While Barrie was busy with the enormous task of making this extravagant fantasia work on stage, Arthur Llewelyn Davies made a sudden move and relocated his family to Berhamsted, twenty-five miles away from London. Barrie still came to visit them, but he could no longer be a daily presence. Instead, he wrote wistful letters to the boys as he hovered anxiously around the theater, watching his actors learn to fly and Peter Pan come to life. Peter himself was played by a young starlet (Nina Boucicault in the first London production, Maude Adams in New York) — largely because of labor laws preventing child actors from working after 9 pm, but also because of the British pantomime tradition in which the Principal Boy was always played by a girl. Great secrecy surrounded the Peter Pan rehearsals, which of course made the press and the public all the more eager to learn what Barrie had up his sleeve. On opening night (December 27, 1904), Sylvia and the boys came into town to accompany the nervous author to the theater. Back in New York, producer Charles Frohman waited to learn if he had a hit or a disaster. Finally a cable came. Peter Pan was an overwhelming success. The critics were charmed, and (more importantly to Barrie) an audience full of children had been enthralled. So many little children were injured, however, by going home and jumping from the furniture that he hastily rewrote the opening scene to explain that fairy dust was required to fly.
With this new success, Barrie was busier than ever. He visited Sylvia and the boys as often as his schedule would allow — but the family was happily settled in Berkhamsted, and Barrie was busy back in London with new stories, new plays, and a variety of political and charitable causes. Then, in 1906, disaster struck. Arthur was diagnosed with cancer, requiring an operation that would remove half of his jaw and palate. Barrie was immediately at his side, dropping everything to put himself at Arthur's assistance, as well as quietly picking up the cost of his expensive medical treatment. When the operation was completed, Arthur's face was a ruin and he could barely speak. Barrie remained posted at his bedside — nursing him, reading to him, conversing with him (as Arthur slowly communicated by writing). Arthur found Barrie kinder and wiser than he expected, and the relationship between the two men changed. When Arthur came home from the hospital, Barrie was a welcome (and necessary) presence in the household. The two families spent their summer holidays together, and everyone insisted that Arthur was getting better, but by autumn the tumor had spread, and by the following spring, Arthur was dead.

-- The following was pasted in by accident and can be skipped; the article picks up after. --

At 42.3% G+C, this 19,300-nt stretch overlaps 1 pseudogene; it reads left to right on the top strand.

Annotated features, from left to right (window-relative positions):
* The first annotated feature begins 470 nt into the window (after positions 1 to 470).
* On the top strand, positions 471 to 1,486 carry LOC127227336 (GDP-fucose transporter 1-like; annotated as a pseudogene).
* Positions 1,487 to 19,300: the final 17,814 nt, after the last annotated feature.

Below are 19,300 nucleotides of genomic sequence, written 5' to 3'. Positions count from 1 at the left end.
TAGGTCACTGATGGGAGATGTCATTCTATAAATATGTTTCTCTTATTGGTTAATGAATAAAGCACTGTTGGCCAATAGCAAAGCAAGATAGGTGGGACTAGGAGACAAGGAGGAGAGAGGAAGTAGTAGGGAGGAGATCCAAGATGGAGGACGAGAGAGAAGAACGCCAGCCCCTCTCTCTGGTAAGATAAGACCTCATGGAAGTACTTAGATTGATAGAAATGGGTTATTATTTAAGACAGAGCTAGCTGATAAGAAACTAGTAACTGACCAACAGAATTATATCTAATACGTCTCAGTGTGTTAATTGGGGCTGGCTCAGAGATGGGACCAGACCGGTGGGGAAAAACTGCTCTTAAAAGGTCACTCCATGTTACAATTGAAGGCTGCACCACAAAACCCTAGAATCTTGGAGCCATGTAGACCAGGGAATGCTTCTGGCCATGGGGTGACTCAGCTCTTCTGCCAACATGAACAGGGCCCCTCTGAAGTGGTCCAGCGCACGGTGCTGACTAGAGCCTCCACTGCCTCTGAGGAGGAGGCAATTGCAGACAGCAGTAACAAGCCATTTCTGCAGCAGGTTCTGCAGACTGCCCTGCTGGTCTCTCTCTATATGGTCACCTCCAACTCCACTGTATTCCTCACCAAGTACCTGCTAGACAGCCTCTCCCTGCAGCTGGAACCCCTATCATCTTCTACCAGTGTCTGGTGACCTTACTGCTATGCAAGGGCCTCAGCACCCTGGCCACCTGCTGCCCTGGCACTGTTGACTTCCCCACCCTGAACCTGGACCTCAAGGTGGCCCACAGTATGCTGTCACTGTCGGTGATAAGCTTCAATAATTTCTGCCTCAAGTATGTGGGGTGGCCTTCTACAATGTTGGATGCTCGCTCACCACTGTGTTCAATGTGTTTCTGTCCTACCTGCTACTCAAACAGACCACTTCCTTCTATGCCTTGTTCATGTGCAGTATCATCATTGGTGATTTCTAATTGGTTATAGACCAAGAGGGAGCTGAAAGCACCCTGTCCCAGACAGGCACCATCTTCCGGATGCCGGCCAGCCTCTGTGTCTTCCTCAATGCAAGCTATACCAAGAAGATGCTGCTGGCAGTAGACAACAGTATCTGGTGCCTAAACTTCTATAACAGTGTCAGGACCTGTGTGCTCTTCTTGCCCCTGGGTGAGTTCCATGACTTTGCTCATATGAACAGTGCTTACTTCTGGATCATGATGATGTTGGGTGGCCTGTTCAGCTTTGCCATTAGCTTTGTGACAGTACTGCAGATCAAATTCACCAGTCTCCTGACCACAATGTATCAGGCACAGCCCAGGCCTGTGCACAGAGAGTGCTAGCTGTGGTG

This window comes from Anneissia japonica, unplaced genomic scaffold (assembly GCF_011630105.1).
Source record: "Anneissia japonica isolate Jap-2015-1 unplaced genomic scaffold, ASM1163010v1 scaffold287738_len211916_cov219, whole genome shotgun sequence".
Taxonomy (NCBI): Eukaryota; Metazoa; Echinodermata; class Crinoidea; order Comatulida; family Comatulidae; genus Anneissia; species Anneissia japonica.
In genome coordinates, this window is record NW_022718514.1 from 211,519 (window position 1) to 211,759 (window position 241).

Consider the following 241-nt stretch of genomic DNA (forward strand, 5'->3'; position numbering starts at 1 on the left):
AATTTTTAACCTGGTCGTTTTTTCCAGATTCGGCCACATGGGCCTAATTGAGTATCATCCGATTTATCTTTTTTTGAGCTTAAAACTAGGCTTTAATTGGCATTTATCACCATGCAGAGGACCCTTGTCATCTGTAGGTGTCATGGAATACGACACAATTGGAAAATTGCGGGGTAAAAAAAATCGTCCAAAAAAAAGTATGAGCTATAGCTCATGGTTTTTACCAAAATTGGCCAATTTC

Arthur left little money behind, so now Barrie took over the family's support. He had earned a small fortune from Peter Pan and insisted it was theirs as much as his. Sylvia brought the family back to London, to a house near Barrie and Kensington Gardens. "And here, I think, Sylvia did succeed, gradually, in regaining something of the zest for life," wrote Peter Llewelyn Davies, years later, about his mother. "The boys were a fond amusement and distraction for her, relatives came frequently, and the dog-like J.M.B. still living at Leinster Corner and in constant attendance… Everything must have been done, by all who had the care of us and above all by Sylvia herself, to shut out the imp of sorrow and self-pity from our young lives."